Pakistan is considered a developing country which, in spite of its myriad internal problems and external events, keeps on inching forward. The recent slide in the value of the rupee, the ever-increasing cost of production and the negative image have all been formidable influences on her economic growth and prosperity. Over many years in the past, productivity was seldom a cause for concern in the industrial sector, or even in commercial ventures or service sectors. Labour was affordable and thus low performance was tolerated and accepted as nothing worth losing sleep over. To compensate for absenteeism, holidays and the fear of shortfalls in delivery, managers would resort to hiring extra staff so that the wheels would continue to move on.
At the same time, the situation in state-owned enterprises faced the same predicament. Productivity was never an issue because of diverse reasons. The most explanatory reason was the influx of political appointees who considered their employment as secure and, therefore, they could nonchalantly take liberties with impunity. The management executives, too, were infected with political patronage and thus, their agenda was in tune with the dictates of their patrons rather than the viability or survivability of the enterprises they managed.
Moreover, in other sectors, such as education, health and even the legal profession, there is much to be said of the sad affairs of having people, who are unashamedly inefficient, ill-trained and unfit for the tasks allotted to them. Most of the one-star schools in Pakistan have teachers who are paid less than the legal minimum salary. This reflects the low calibre of the teacher and it is a shuddering consideration about the trained output from these schools. In many clinics and hospitals, the performance of the medical personnel leaves much to be desired. In fact, many of them are playing with the lives of patients who depend on them for their medical diagnosis and solutions. It is also a matter of concern when small-time lawyers and even petty magistrates write in an atrocious manner, literally massacring the English language.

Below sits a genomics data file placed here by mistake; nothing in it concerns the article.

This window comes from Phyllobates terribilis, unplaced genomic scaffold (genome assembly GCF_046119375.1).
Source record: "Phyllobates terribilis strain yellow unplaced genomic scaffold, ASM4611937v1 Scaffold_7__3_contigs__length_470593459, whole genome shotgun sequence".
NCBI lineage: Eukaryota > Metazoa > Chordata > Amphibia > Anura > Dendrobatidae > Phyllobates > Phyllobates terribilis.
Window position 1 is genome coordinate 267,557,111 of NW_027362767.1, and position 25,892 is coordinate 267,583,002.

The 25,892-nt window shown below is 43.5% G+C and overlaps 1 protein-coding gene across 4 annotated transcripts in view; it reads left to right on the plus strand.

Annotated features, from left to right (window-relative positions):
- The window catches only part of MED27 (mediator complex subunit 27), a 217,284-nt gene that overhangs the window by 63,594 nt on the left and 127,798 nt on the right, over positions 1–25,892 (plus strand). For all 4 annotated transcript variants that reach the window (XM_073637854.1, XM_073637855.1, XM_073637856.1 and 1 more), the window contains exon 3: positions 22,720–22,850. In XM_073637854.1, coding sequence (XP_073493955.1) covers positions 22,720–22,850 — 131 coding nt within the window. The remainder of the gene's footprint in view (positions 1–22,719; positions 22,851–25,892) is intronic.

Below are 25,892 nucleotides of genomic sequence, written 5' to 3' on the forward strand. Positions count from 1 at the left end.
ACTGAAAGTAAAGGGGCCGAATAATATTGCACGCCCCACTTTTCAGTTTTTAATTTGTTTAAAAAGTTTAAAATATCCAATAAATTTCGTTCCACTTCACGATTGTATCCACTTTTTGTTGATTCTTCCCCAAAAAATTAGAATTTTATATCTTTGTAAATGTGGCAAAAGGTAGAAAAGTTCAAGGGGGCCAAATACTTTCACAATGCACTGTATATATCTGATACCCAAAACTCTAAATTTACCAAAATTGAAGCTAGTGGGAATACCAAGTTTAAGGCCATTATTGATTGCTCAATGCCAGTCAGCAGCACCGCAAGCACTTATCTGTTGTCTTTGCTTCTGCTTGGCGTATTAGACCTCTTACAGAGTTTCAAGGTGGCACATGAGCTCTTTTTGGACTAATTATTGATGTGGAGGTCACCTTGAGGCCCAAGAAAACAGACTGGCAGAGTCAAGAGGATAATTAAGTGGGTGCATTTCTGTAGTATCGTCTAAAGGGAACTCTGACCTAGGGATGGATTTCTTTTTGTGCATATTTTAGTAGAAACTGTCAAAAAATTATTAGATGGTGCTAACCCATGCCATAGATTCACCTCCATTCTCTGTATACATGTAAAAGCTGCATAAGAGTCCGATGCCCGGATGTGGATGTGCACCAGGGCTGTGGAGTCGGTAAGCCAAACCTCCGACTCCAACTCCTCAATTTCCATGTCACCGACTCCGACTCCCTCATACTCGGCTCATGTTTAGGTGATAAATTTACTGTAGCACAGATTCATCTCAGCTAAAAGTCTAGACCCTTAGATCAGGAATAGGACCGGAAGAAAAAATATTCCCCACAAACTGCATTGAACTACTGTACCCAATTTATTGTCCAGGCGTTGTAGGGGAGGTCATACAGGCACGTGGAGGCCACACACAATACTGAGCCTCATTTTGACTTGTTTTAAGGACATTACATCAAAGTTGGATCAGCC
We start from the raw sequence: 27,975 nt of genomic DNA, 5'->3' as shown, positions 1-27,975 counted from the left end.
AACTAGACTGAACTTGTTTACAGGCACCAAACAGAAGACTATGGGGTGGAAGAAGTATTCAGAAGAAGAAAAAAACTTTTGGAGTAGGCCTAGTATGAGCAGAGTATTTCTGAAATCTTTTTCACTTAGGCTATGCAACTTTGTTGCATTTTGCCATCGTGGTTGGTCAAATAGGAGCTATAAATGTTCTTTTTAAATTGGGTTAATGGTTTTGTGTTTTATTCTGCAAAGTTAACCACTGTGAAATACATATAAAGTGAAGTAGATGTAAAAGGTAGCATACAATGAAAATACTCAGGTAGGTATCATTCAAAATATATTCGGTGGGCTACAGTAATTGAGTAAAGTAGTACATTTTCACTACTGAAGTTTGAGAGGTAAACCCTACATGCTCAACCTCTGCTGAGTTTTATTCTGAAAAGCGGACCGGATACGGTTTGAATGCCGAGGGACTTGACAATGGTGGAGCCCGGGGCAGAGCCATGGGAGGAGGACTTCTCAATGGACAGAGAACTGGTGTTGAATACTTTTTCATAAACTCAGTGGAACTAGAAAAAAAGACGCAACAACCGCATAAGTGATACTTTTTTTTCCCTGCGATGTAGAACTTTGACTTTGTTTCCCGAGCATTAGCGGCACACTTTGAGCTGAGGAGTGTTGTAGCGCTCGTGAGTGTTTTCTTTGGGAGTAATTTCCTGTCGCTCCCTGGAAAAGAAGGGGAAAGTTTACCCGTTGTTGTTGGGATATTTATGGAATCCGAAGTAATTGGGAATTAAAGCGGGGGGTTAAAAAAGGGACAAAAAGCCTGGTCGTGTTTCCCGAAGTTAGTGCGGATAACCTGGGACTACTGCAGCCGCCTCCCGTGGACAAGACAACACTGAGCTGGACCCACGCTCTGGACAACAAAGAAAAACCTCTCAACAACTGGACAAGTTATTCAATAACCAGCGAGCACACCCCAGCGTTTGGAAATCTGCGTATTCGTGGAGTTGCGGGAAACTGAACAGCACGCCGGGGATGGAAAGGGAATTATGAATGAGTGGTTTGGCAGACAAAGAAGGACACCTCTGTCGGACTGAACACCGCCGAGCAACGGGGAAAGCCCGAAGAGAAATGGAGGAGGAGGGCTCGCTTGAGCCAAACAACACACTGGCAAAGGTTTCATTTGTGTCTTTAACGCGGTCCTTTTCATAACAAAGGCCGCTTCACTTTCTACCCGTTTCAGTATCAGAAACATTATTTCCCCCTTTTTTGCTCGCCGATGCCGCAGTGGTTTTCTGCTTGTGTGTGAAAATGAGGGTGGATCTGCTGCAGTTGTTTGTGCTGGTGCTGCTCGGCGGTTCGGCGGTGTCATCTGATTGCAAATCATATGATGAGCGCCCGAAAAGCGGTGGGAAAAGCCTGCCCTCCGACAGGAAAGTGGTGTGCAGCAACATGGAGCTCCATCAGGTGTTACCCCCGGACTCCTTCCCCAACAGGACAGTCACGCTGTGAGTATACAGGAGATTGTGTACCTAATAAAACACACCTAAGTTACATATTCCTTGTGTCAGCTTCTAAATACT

Restaurants, bistros, cafes, and fast food joints have more employees than are usually prescribed for their establishments. The clear explanation is low wages, long hours and horribly high prices of their so-called delicacies. It is another story that in many such places, the servers, for example, cannot even properly pronounce the names of the dishes, what to talk about offering suggestions on the choices.
What do all of these examples reflect? Obviously, there is a common factor that loudly reverberates the truth. Remember the oft-repeated management advice, “Well, if you pay peanuts, you get monkeys”? That is one very evident answer. However, the prime reason is that in all that is happening, everyone in every sector is just perpetuating mediocrity. This is a manifestation of the inadequacies of the decision-makers themselves, too, and shows their own lack of ability. It becomes magnified when a time comes that mediocre people become invaluable to the organisation and start making and implementing their own decisions or directives. The outcome then is like that of a whirlpool that keeps on gathering momentum and gradually becomes a tornado of incompetence and ineptness. This is so much in abundance all over Pakistan. It is time to sit up and observe what Napoleon Bonaparte once stated: “When small men attempt great enterprises, they always end by reducing them to the level of their mediocrity.”
Published in The Express Tribune, June 25th, 2013.
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